Wednesday 26 October 2016

Life reduced to detritus, memories float in filth

The flooding is a humanitarian crisis, says Brendan O'Connor, and we must not let our resolve recede with the waters

Published 13/12/2015 | 02:30

WATER: The Quiet Man Museum in Cong is threatened by the floods
WATER: The Quiet Man Museum in Cong is threatened by the floods

We build a life of bits and pieces. In many ways, this stuff we pick up along the way is who we are; it becomes our history, our home. The growing collection of sticks of furniture, photographs, ornaments and whatever else, become the layers of our past and our present. In them are our memories and our sense of self.

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We all become more painfully aware as we go along in life that one day, when we're gone, this collection of inexpertly curated stuff will be dismantled and scattered, some of it dumped, the odd bit kept as a vague memory of us. When we see it happening to other people, or when we have the sad task of disposing of a loved one's effects ourselves, it can all seem rather pathetic. Take a collection of items out of the context of the person and the home that held them together and they can just seem like vain attempts to ward off the inevitability of life and death, sad little comforts to cling on to, to protect us from the vastness of the world and of eternity.

Most of us in the first world never expect the dispersal of these bits of fragile armour to happen in our lifetime. Most of us never expect to see the comforts with which we lined our lairs to ward off the world suddenly dispersed, floating around, rendered pointless and pathetic, in filth-ridden water. And that is one of the reasons why flooding is beyond an inconvenience and is an acute trauma, a deeply upsetting experience.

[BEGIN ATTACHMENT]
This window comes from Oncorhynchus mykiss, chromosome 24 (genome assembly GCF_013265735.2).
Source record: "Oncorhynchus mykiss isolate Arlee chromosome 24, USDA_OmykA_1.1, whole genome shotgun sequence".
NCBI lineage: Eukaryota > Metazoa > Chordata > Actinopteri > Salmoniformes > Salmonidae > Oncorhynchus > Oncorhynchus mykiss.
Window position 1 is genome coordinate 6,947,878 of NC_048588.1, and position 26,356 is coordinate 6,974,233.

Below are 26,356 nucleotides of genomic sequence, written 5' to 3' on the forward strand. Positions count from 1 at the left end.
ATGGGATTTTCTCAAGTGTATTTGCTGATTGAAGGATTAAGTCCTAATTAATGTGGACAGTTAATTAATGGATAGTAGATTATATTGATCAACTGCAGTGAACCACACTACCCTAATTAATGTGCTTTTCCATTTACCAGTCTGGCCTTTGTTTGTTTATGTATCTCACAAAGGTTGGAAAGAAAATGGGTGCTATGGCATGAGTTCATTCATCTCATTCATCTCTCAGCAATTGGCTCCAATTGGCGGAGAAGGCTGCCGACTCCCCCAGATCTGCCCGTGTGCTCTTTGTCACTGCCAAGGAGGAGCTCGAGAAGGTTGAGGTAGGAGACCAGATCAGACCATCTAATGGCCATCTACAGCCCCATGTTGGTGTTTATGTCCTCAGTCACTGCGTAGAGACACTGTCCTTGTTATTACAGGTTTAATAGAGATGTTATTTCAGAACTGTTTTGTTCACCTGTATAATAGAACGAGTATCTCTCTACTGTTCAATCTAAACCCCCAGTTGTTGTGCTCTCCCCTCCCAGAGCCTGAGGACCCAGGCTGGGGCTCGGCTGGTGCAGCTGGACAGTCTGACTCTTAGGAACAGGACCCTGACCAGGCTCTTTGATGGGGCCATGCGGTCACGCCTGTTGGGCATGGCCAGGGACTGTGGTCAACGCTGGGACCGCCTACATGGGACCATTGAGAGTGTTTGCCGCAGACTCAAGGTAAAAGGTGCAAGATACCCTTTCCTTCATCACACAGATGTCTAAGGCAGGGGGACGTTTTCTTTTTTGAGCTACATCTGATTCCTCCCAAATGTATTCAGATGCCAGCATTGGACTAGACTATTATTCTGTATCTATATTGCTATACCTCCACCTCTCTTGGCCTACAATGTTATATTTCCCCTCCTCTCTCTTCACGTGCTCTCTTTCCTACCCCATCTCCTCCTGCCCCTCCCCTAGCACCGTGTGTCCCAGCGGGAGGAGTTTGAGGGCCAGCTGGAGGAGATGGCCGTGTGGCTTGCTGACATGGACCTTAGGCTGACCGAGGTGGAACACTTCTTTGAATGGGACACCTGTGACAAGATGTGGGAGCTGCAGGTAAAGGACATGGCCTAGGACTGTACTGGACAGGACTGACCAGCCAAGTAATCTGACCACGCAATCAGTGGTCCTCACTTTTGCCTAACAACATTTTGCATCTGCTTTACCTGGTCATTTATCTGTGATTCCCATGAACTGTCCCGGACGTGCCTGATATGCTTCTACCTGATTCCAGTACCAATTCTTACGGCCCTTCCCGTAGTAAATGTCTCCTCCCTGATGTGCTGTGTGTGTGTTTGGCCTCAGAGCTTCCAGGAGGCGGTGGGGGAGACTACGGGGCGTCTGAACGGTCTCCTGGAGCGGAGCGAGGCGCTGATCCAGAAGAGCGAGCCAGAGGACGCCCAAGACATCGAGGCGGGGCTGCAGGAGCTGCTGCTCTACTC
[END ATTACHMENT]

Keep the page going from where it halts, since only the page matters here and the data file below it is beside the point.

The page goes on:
We all have huge sympathy for people like the traders of Bandon, a merchant town, who spent the week trying to clean out their shops and get back in business for Christmas. But there is a deeper sympathy again for those people who have had their homes, and the collections of things that represent a life, destroyed and defiled.

Of course you can argue that these are first world problems, that there are far worse and bigger humanitarian crises raging out there in the world. But there is no doubt that this has become our own home-grown humanitarian crisis now.

In the grand scheme of things, there are, of course, bigger tragedies than that of Catherine Lynch, who finished renovating her home last week, who had her furniture stored in the basement and who now sees it floating in the garden where her polytunnel, now submerged, was. But Catherine's story and all the countless other stories we have read all week, are tragedies that speak to us in a uniquely Irish way. This woman, recently widowed, trying to get on with life, house-proud, a gardener, too, and her life and her memories and her attempt at a fresh start destroyed and floating around her in dirty water. And her husband not there any more to cry to or to fix it.

The rest of us are becoming familiar with places many of us have barely heard of before. These are strange names to some of us but we feel their devastation. Places like Carrowkeel, where there are dead rats and toilet paper floating around. In places we do know, like Athlone, the system has started belching out raw sewage.